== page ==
In the 1920s, the first post-revolutionary decade, the architect-constructivists transformed a dirty, red-brick industrial area around the Narva Gate in St Petersburg into the first socialist neighborhood with revolutionary new standards of living for workers.
In place of barracks a residential community was built, having its own secondary school for 1000 pupils (built in the form of sickle and hammer), a community centre with a workers’ theatre and clubs (awarded the Grand Prix at the Paris World Fair of 1937) and a round bathhouse called the “Giant”.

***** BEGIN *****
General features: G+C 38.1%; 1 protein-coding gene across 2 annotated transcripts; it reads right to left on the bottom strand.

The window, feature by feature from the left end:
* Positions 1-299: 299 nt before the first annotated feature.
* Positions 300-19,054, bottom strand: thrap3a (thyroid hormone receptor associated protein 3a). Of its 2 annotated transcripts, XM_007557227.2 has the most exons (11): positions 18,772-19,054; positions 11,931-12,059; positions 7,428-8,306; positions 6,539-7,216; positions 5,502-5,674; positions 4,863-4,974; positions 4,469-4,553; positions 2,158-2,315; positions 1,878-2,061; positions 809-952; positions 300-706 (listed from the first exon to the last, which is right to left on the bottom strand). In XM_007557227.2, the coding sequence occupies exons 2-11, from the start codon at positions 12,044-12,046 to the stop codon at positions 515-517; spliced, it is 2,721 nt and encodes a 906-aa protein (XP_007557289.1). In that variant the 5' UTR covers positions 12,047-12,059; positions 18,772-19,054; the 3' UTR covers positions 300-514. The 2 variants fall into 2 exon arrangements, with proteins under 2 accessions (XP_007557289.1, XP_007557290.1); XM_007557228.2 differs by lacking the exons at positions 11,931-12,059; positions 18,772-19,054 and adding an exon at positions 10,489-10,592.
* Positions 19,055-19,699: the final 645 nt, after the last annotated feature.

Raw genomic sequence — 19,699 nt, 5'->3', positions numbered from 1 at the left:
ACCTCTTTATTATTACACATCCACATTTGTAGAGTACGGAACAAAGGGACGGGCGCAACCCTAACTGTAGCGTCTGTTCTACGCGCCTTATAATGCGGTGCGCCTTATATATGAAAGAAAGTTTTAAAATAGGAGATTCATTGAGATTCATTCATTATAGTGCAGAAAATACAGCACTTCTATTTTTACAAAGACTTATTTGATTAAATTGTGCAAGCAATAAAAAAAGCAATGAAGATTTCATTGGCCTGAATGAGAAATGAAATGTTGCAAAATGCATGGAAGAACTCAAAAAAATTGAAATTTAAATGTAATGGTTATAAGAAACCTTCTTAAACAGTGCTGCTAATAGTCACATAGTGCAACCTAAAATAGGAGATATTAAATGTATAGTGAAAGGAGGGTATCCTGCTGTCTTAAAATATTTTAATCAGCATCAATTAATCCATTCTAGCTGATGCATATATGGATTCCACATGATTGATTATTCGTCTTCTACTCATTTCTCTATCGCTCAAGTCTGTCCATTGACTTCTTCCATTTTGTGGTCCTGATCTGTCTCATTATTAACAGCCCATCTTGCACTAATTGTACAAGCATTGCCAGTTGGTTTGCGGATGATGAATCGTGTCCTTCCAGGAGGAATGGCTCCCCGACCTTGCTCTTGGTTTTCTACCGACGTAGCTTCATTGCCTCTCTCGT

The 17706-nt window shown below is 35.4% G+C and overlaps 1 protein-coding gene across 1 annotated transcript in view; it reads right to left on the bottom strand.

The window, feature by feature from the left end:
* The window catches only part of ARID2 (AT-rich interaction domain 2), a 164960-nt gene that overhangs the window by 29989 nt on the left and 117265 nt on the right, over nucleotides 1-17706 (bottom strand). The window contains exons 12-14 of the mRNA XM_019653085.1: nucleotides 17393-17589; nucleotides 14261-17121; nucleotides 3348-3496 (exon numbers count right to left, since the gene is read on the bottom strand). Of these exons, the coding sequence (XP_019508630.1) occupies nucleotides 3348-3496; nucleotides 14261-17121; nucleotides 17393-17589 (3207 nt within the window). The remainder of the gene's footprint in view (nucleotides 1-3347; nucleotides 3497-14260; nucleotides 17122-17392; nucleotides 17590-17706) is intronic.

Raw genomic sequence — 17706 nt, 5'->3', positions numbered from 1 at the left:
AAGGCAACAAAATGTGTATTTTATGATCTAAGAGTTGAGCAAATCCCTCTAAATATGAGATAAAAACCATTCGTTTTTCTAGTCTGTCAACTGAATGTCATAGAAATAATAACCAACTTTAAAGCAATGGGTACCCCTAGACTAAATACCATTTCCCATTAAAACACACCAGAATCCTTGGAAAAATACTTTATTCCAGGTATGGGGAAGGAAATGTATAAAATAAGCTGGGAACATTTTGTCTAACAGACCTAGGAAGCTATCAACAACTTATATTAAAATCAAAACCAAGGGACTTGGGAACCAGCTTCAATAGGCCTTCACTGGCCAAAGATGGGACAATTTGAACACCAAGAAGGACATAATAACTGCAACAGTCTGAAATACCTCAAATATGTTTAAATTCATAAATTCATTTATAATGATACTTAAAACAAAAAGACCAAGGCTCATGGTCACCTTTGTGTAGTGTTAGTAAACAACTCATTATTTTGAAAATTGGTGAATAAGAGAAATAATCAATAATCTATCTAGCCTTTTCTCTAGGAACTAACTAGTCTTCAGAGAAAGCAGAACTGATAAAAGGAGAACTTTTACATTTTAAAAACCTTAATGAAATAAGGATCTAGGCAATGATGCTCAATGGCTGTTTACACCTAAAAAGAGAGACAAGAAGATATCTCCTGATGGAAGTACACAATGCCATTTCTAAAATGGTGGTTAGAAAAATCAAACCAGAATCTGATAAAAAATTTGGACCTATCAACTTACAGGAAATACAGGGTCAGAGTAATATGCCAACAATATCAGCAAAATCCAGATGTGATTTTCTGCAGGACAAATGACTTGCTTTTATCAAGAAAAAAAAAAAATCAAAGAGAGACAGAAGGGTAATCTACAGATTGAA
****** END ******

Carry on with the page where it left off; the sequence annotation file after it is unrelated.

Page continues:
The tour explores the dreams of rebuilding society along socialist lines, and shows the beauty of avant-garde architecture and art, explaining its principles.
Monumental extravaganza: space buildings in St Petersburg
«We are used to thinking that post-war architecture is defined by dull apartment blocks of the Khrushchev or Brezhnev era, scattered throughout the city neighborhoods.»